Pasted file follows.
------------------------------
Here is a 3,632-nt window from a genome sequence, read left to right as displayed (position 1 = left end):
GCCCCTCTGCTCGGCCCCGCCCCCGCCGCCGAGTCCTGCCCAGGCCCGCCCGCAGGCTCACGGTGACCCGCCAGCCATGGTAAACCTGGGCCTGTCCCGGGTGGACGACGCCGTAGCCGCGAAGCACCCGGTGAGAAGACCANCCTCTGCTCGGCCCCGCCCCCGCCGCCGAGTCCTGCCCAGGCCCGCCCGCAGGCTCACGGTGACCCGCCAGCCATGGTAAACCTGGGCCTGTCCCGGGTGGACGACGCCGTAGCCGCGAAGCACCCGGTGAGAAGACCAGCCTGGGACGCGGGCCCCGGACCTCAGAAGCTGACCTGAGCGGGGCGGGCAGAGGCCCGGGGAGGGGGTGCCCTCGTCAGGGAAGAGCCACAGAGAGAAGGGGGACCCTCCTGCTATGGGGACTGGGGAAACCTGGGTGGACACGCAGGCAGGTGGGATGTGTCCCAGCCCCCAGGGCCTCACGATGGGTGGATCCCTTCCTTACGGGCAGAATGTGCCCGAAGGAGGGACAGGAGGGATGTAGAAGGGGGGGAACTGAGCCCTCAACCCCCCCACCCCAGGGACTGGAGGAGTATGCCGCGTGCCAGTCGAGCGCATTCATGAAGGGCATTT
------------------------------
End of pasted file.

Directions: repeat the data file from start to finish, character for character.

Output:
Here is a 3,632-nt window from a genome sequence, read left to right as displayed (position 1 = left end):
GCCCCTCTGCTCGGCCCCGCCCCCGCCGCCGAGTCCTGCCCAGGCCCGCCCGCAGGCTCACGGTGACCCGCCAGCCATGGTAAACCTGGGCCTGTCCCGGGTGGACGACGCCGTAGCCGCGAAGCACCCGGTGAGAAGACCANCCTCTGCTCGGCCCCGCCCCCGCCGCCGAGTCCTGCCCAGGCCCGCCCGCAGGCTCACGGTGACCCGCCAGCCATGGTAAACCTGGGCCTGTCCCGGGTGGACGACGCCGTAGCCGCGAAGCACCCGGTGAGAAGACCAGCCTGGGACGCGGGCCCCGGACCTCAGAAGCTGACCTGAGCGGGGCGGGCAGAGGCCCGGGGAGGGGGTGCCCTCGTCAGGGAAGAGCCACAGAGAGAAGGGGGACCCTCCTGCTATGGGGACTGGGGAAACCTGGGTGGACACGCAGGCAGGTGGGATGTGTCCCAGCCCCCAGGGCCTCACGATGGGTGGATCCCTTCCTTACGGGCAGAATGTGCCCGAAGGAGGGACAGGAGGGATGTAGAAGGGGGGGAACTGAGCCCTCAACCCCCCCACCCCAGGGACTGGAGGAGTATGCCGCGTGCCAGTCGAGCGCATTCATGAAGGGCATTT